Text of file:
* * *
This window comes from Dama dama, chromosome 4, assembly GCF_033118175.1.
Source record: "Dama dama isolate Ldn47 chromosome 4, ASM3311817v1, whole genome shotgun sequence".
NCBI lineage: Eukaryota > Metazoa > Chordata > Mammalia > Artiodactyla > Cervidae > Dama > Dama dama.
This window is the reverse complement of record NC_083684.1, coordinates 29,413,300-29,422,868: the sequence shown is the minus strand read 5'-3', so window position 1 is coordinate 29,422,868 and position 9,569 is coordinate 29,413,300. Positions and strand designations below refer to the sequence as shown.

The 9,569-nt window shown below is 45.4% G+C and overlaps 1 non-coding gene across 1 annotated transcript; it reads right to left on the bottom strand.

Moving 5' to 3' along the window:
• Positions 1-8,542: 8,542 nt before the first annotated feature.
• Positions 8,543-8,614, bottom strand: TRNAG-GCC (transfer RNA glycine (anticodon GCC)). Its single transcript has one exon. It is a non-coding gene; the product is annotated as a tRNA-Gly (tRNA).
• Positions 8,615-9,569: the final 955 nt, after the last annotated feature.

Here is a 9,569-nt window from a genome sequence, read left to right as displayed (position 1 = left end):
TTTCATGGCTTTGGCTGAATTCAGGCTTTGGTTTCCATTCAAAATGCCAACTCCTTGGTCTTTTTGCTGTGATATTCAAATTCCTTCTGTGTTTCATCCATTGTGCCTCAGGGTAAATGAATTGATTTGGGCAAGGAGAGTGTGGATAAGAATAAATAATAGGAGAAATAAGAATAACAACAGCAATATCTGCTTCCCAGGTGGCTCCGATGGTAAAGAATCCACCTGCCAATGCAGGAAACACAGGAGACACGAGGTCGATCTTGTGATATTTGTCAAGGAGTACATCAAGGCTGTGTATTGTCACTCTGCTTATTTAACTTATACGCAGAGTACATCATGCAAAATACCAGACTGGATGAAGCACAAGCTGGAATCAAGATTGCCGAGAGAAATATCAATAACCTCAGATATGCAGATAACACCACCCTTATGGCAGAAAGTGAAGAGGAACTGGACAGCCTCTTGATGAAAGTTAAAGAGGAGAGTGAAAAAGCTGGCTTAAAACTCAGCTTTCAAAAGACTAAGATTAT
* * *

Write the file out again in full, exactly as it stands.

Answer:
This window comes from Dama dama, chromosome 4, assembly GCF_033118175.1.
Source record: "Dama dama isolate Ldn47 chromosome 4, ASM3311817v1, whole genome shotgun sequence".
NCBI lineage: Eukaryota > Metazoa > Chordata > Mammalia > Artiodactyla > Cervidae > Dama > Dama dama.
This window is the reverse complement of record NC_083684.1, coordinates 29,413,300-29,422,868: the sequence shown is the minus strand read 5'-3', so window position 1 is coordinate 29,422,868 and position 9,569 is coordinate 29,413,300. Positions and strand designations below refer to the sequence as shown.

The 9,569-nt window shown below is 45.4% G+C and overlaps 1 non-coding gene across 1 annotated transcript; it reads right to left on the bottom strand.

Moving 5' to 3' along the window:
• Positions 1-8,542: 8,542 nt before the first annotated feature.
• Positions 8,543-8,614, bottom strand: TRNAG-GCC (transfer RNA glycine (anticodon GCC)). Its single transcript has one exon. It is a non-coding gene; the product is annotated as a tRNA-Gly (tRNA).
• Positions 8,615-9,569: the final 955 nt, after the last annotated feature.

Here is a 9,569-nt window from a genome sequence, read left to right as displayed (position 1 = left end):
TTTCATGGCTTTGGCTGAATTCAGGCTTTGGTTTCCATTCAAAATGCCAACTCCTTGGTCTTTTTGCTGTGATATTCAAATTCCTTCTGTGTTTCATCCATTGTGCCTCAGGGTAAATGAATTGATTTGGGCAAGGAGAGTGTGGATAAGAATAAATAATAGGAGAAATAAGAATAACAACAGCAATATCTGCTTCCCAGGTGGCTCCGATGGTAAAGAATCCACCTGCCAATGCAGGAAACACAGGAGACACGAGGTCGATCTTGTGATATTTGTCAAGGAGTACATCAAGGCTGTGTATTGTCACTCTGCTTATTTAACTTATACGCAGAGTACATCATGCAAAATACCAGACTGGATGAAGCACAAGCTGGAATCAAGATTGCCGAGAGAAATATCAATAACCTCAGATATGCAGATAACACCACCCTTATGGCAGAAAGTGAAGAGGAACTGGACAGCCTCTTGATGAAAGTTAAAGAGGAGAGTGAAAAAGCTGGCTTAAAACTCAGCTTTCAAAAGACTAAGATTAT